Family Barn-owls (Tytonidae)

Least Concern

Oriental Bay-owl (Phodilus badius)


French: Phodile calong German: Maskeneule Spanish: Lechuza cornuda oriental
Other common names: Bay Owl (when lumped with P. assimilis)

Strix badia


, 1821,



Relationships uncertain. Although occasionally considered to include P. prigoginei as a race, latter seems to exhibit much too marked differences. Until recently considered conspecific with P. assimilus,  which was separated from present species in one regional work#R on account of song being a “series of complex... whining, tremulous whistled notes, much slower than Oriental, with much more complex, longer, multi-element notes” vs “loud, eerie, hesitant series of highly musical, quavering, melancholy, fluty whistles, each successive note rising slightly in pitch” (3); tail more densely, evenly and completely barred (eight regular bars across feathers vs six irregular bars that do not reach edges of vanes) (2); darker coloration above (less rufous, more chestnut) (1); spotting on crown of most individuals (absent in nearest-neighbour race P. b. saturatus), and larger white spotting on upperparts (vestigial in saturatus) (1). That same publication#R also referred to the “vinous-pink forehead-patch not including top of crown (so face more heart-shaped)”, but this seems variable among specimens. Taxonomic status of SE Asian forms requires clarification: birds of Thailand sometimes assigned to saturatus and sometimes to nominate badius, with those of Myanmar considered intermediate; present arrangement, with populations from N & C Myanmar E to Vietnam and China placed with Indian birds in saturatus, and those of S Myanmar and peninsular Thailand in nominate, perhaps tentative, and extent of possible intergradation between the two in C? & S Myanmar and SW Thailand undetermined. Race arixuthus may be untenable, as based on unique type. Also, single record from E Philippines (Samar) described as a separate race, riverae; included in nominate race in recent works, although size and colour characters in type description suggest closer affinities to saturatus, or possibly a valid race, but specimen destroyed in 1945 and no further conclusions possible. Four subspecies tentatively recognized.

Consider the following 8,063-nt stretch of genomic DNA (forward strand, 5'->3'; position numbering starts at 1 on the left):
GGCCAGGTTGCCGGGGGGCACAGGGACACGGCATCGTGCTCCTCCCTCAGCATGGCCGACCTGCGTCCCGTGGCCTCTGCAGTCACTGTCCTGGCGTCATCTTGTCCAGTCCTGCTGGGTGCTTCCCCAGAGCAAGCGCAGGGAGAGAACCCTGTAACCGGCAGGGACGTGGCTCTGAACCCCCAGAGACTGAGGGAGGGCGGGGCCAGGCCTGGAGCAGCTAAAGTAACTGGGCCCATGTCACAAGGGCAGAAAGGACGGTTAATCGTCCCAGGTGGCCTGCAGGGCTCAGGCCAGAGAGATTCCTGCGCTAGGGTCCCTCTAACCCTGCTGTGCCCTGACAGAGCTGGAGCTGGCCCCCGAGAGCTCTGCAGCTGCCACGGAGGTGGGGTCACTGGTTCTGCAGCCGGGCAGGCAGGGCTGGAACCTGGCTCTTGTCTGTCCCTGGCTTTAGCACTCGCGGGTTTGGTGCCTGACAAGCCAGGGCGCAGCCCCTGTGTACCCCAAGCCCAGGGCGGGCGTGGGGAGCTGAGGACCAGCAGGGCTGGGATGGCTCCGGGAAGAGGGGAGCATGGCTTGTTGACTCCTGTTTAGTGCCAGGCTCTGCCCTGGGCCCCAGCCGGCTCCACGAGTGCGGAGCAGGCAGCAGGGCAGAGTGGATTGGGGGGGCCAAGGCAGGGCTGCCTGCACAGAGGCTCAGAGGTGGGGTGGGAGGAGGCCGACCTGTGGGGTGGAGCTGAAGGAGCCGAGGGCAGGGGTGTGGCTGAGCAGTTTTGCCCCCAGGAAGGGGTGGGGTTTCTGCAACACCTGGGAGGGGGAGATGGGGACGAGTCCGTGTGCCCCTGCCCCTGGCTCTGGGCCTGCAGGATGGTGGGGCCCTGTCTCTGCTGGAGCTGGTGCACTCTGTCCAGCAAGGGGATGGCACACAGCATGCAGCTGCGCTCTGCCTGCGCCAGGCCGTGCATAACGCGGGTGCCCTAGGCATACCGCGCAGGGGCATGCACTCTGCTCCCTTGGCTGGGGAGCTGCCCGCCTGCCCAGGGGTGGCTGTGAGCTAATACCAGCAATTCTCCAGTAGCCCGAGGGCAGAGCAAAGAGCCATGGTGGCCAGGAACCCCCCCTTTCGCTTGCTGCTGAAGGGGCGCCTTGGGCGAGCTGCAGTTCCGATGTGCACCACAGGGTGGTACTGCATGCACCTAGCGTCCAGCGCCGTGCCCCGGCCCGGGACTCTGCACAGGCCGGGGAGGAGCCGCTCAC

What do (1) and (2) mean? Learn more about the scoring system.
Subspecies and Distribution
  • P. b. saturatus Robinson, 1927 – Sikkim and NE India, N & C Myanmar and Thailand (except peninsula) E to Vietnam and S China (S Yunnan, SW Guangxi Zhuang, Hainan I); presence in Nepal, Bhutan and Bangladesh unconfirmed.
  • P. b. badius (Horsfield, 1821) – Malay Peninsula and Greater Sundas (including Nias I, off NW Sumatra); possibly also E Philippines.
  • P. b. arixuthus Oberholser, 1932 – Middle Natuna Is (Bunguran).
  • P. b. parvus Chasen, 1937 – Belitung I, off SE Sumatra.
  • Descriptive notes

    23–29 cm; 255–308 g (n = 5). Smallish owl with rather short legs and wings and short ear-tufts projecting out from sides of head. Chestnut-bay above,... read more


    Wide variety of calls. In breeding season, once described as surpassing all other owls in appalling... read more


    Evergreen and mixed deciduous forest, landward edge of mangroves, partially cleared land and dense... read more

    Food and feeding

    Small mammals (e.g. bats, rats and mice), birds, lizards, snakes, frogs and large insects, particularly beetles, but also grasshoppers;... read more


    Nests from Mar–May in Sikkim, India; nests with eggs found Oct–Dec in Borneo and Mar–Jul in Java; calls most frequently... read more


    Presumably sedentary, with evidence of some movement, probably post-breeding dispersal of juveniles... read more

    Status and conservation

    Not globally threatened (Least Concern). CITES II. Generally considered rare throughout its range, although thought to be relatively common in S Malaysia, especially in... read more

    Recommended citation

    Bruce, M.D., Kirwan, G.M. & Marks, J.S. (2019). Oriental Bay-owl (Phodilus badius). In: del Hoyo, J., Elliott, A., Sargatal, J., Christie, D.A. & de Juana, E. (eds.). Handbook of the Birds of the World Alive. Lynx Edicions, Barcelona. (retrieved from on 12 December 2019).